Sunday, April 13, 2008

not exactly what we were hoping for

***warning - this is long***

abbreviated version =
Caden was confirmed to have Trisomy 18
His chromosomes actually were 48 xxy meaning a double aneuploidy
I most likely will not have any more biological children

long version =
The day I had been waiting impatiently for over the past month finally arrived and I was so incredibly nervous the entire day. I had been counting down literally the hours and minutes until I could get some answers. But I felt ill with anticipation. On one hand I was desperate to know the answers and at the same time I was dreading what I would hear. I had many thoughts during the morning and I wish I had thought to write them down because I remember nothing of that morning.

We arrived at the hospital just in time for our appointment and Dr P was waiting for us (The head of obstetrics at the major hospital in our city). We waited a few minutes while he paged Dr JT (the doctor who informed me of Caden's death and performed the ultrasounds that day).

Dr P started off by saying "There are four things we look at in this appointment."
(1) What happened to the baby
(2) Was it preventable
(3) What are the implications for the future
(4) How will we manage the next pregnancy

He started by looking at the pathology reports and saying "the baby was very small (duh) and so was the placenta." He started talking about nutritional issues (as in the placenta was too small and therefore the baby was IUGR)

I don’t remember all that much of this part of the appointment as I started getting really agitated and had a mild anxiety attack, feeling like I was going to throw up. JT left to get me a glass of water. I started freaking out internally, thinking he was trying to tell me that Caden had died because of IUGR. If this had been the case I would have been virtually homocidal as I had tried to get the attention of all of my caregivers to pay more attention to the risk of IUGR and they did nothing. I really don't remember all that much and I wish I had the forethought to take my digital recorder to record the conversation. It felt like he was talking for at least half an hour, but looking back it may have only been 5 or so minutes. Kim has no real recollection of this time either.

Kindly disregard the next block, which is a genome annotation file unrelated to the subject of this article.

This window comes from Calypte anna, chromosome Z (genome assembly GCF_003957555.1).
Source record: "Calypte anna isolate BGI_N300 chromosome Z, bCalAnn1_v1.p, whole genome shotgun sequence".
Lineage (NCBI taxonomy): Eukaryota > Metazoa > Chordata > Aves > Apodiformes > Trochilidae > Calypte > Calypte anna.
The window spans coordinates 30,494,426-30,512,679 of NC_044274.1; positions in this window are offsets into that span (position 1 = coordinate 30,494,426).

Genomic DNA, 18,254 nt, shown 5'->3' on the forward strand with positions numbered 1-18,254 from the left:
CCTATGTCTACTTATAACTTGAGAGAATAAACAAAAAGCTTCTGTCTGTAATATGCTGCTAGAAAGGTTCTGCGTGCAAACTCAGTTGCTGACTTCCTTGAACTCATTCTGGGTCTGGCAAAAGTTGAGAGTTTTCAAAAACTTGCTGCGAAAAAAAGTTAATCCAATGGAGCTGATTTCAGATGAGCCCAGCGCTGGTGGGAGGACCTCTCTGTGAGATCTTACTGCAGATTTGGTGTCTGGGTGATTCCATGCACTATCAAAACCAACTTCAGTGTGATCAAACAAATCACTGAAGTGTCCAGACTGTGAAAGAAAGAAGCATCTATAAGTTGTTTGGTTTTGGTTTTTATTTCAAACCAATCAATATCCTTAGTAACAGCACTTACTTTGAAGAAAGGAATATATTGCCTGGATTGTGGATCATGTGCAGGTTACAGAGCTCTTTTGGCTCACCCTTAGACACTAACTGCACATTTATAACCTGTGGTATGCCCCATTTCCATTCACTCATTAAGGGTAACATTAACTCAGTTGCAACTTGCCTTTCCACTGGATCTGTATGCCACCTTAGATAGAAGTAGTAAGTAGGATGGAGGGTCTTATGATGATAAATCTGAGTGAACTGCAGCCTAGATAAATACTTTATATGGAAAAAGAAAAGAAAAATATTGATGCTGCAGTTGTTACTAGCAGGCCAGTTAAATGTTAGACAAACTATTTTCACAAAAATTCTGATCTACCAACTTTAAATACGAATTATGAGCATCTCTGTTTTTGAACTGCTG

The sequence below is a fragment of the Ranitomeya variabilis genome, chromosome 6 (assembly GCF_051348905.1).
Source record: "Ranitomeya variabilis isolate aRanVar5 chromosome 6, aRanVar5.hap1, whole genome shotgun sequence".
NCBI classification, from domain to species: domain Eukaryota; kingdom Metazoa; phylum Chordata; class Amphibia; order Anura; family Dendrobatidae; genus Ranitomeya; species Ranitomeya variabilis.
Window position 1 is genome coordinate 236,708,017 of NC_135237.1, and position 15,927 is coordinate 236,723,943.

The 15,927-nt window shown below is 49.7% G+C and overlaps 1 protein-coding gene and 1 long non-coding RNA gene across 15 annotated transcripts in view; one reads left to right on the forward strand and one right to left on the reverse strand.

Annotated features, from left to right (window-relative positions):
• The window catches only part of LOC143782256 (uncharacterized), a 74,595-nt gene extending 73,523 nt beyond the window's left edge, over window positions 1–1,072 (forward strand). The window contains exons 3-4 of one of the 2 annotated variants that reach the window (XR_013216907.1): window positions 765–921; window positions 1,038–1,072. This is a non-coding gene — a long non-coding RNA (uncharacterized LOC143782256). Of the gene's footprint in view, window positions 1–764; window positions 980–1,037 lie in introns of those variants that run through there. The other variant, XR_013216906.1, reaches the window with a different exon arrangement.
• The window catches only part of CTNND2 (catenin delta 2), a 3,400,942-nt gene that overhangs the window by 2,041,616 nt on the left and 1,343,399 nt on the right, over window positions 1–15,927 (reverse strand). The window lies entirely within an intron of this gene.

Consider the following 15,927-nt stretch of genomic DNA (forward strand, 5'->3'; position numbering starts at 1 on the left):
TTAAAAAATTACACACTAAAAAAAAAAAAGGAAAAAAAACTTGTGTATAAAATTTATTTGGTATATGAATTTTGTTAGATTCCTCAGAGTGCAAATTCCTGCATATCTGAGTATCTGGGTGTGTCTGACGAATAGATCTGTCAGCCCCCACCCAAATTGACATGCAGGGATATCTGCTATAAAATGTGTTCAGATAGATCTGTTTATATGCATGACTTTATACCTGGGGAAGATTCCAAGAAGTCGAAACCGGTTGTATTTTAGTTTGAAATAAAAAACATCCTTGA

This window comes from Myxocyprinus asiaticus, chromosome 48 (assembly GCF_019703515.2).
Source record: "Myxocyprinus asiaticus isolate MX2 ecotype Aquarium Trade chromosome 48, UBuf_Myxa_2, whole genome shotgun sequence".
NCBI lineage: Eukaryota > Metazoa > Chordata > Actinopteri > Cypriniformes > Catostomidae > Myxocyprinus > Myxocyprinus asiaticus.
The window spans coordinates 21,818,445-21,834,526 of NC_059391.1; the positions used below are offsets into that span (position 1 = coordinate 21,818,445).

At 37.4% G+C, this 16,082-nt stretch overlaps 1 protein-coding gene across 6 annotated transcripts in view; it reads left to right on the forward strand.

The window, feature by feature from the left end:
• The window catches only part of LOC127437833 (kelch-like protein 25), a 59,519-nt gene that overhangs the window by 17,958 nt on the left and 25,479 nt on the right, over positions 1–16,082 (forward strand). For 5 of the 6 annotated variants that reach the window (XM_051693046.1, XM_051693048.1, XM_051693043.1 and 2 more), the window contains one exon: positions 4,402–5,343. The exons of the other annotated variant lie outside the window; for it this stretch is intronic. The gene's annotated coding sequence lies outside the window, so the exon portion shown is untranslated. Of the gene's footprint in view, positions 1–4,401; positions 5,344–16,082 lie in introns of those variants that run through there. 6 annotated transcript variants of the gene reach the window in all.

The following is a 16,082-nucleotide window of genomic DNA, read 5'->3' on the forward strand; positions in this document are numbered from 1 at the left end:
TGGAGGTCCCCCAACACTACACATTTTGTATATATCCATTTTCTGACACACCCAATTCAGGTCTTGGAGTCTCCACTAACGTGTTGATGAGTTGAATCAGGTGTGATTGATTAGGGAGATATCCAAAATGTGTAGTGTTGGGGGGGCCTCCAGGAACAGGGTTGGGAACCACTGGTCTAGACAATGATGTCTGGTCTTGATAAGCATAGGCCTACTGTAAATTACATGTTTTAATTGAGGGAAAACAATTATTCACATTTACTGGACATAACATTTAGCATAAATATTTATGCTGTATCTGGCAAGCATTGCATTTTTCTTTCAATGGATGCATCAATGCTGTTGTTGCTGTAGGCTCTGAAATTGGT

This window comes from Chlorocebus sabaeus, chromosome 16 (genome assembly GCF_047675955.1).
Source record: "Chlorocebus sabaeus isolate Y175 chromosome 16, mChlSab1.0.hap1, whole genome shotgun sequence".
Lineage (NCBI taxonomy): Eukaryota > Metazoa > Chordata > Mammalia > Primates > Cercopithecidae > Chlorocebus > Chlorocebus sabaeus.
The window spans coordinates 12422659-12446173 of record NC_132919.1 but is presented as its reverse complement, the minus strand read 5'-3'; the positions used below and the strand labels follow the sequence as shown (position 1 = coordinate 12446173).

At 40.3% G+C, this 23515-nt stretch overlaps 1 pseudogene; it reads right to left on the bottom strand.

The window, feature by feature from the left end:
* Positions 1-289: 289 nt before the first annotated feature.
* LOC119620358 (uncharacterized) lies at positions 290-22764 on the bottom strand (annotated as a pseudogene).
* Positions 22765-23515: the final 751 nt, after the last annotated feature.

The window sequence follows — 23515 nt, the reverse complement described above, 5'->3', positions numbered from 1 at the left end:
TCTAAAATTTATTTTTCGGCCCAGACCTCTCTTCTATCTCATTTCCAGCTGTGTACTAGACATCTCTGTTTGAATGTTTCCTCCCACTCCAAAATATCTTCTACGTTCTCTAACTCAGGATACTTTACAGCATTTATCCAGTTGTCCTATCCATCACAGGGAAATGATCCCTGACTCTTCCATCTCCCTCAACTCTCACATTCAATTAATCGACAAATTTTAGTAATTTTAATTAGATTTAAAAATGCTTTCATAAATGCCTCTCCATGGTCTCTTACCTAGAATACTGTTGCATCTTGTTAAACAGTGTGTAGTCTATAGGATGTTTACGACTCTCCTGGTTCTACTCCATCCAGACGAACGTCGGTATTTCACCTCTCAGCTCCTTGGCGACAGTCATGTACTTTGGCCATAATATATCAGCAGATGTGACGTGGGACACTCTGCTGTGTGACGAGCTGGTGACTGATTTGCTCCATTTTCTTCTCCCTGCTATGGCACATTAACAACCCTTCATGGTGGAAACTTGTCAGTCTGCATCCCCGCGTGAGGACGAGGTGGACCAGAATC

Eventually JT mentioned something about markers and I started to feel a little relief. Dr P pulled up the chromosome reports and said "Oh it does look like your baby never had a chance, he had a chromosome problem" and I said "Trisomy 18".

He looked a little taken aback, and I for the first time felt true relief and smiled. I said "I knew it, in the back of my mind, since his 20 week scan."
"Why was that?"
"First because of the choroid plexus cyst in his brain, also I saw his size, and the fact that he had clenched fists - which he was also born with"

I brought up the fact that I had a 'negative' result for T18 on the nuchal translucency and blood tests, and he commented that actually, my HCG levels were actually quite low (indicating a problem) and that my risk of T18 at 1:1655 was not really a negative result as normally at my age they would expect over 1:30,000. This was a huge eye opener as I kept being told my risk was low, which is what had made me doubt my own self diagnosis of T18.